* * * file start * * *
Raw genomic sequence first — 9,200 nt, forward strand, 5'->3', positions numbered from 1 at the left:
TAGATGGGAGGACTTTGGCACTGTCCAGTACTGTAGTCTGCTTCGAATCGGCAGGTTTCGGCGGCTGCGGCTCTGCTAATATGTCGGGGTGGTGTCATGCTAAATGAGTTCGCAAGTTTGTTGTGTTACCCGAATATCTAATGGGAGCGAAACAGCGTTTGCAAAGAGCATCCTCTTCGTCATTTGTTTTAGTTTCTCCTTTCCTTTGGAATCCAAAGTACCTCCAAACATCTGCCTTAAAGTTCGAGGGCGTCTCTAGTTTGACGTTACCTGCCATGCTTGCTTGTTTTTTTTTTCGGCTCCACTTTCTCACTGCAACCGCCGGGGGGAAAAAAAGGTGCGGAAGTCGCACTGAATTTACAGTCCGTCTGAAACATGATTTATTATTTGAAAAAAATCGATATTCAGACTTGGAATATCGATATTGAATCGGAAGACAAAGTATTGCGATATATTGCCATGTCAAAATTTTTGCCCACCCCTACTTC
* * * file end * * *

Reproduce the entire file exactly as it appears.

Raw genomic sequence first — 9,200 nt, forward strand, 5'->3', positions numbered from 1 at the left:
TAGATGGGAGGACTTTGGCACTGTCCAGTACTGTAGTCTGCTTCGAATCGGCAGGTTTCGGCGGCTGCGGCTCTGCTAATATGTCGGGGTGGTGTCATGCTAAATGAGTTCGCAAGTTTGTTGTGTTACCCGAATATCTAATGGGAGCGAAACAGCGTTTGCAAAGAGCATCCTCTTCGTCATTTGTTTTAGTTTCTCCTTTCCTTTGGAATCCAAAGTACCTCCAAACATCTGCCTTAAAGTTCGAGGGCGTCTCTAGTTTGACGTTACCTGCCATGCTTGCTTGTTTTTTTTTTCGGCTCCACTTTCTCACTGCAACCGCCGGGGGGAAAAAAAGGTGCGGAAGTCGCACTGAATTTACAGTCCGTCTGAAACATGATTTATTATTTGAAAAAAATCGATATTCAGACTTGGAATATCGATATTGAATCGGAAGACAAAGTATTGCGATATATTGCCATGTCAAAATTTTTGCCCACCCCTACTTC